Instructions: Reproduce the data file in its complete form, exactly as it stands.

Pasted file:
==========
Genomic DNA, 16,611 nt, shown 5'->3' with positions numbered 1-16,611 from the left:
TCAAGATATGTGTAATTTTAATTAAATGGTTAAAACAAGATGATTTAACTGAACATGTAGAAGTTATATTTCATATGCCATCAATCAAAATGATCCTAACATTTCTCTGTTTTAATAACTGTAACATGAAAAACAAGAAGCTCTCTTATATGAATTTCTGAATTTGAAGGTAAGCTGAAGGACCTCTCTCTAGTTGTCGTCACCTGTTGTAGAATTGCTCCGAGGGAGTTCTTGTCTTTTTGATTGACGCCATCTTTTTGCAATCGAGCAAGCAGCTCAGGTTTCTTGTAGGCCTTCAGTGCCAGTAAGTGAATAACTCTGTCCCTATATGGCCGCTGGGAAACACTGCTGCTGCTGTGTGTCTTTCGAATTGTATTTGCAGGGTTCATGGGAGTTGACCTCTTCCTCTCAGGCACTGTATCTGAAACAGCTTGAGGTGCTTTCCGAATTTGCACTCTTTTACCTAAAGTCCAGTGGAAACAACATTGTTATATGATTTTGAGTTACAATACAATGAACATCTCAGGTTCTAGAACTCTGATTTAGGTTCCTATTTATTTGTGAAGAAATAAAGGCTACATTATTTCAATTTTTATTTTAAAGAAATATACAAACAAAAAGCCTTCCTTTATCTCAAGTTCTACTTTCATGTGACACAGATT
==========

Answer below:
Genomic DNA, 16,611 nt, shown 5'->3' with positions numbered 1-16,611 from the left:
TCAAGATATGTGTAATTTTAATTAAATGGTTAAAACAAGATGATTTAACTGAACATGTAGAAGTTATATTTCATATGCCATCAATCAAAATGATCCTAACATTTCTCTGTTTTAATAACTGTAACATGAAAAACAAGAAGCTCTCTTATATGAATTTCTGAATTTGAAGGTAAGCTGAAGGACCTCTCTCTAGTTGTCGTCACCTGTTGTAGAATTGCTCCGAGGGAGTTCTTGTCTTTTTGATTGACGCCATCTTTTTGCAATCGAGCAAGCAGCTCAGGTTTCTTGTAGGCCTTCAGTGCCAGTAAGTGAATAACTCTGTCCCTATATGGCCGCTGGGAAACACTGCTGCTGCTGTGTGTCTTTCGAATTGTATTTGCAGGGTTCATGGGAGTTGACCTCTTCCTCTCAGGCACTGTATCTGAAACAGCTTGAGGTGCTTTCCGAATTTGCACTCTTTTACCTAAAGTCCAGTGGAAACAACATTGTTATATGATTTTGAGTTACAATACAATGAACATCTCAGGTTCTAGAACTCTGATTTAGGTTCCTATTTATTTGTGAAGAAATAAAGGCTACATTATTTCAATTTTTATTTTAAAGAAATATACAAACAAAAAGCCTTCCTTTATCTCAAGTTCTACTTTCATGTGACACAGATT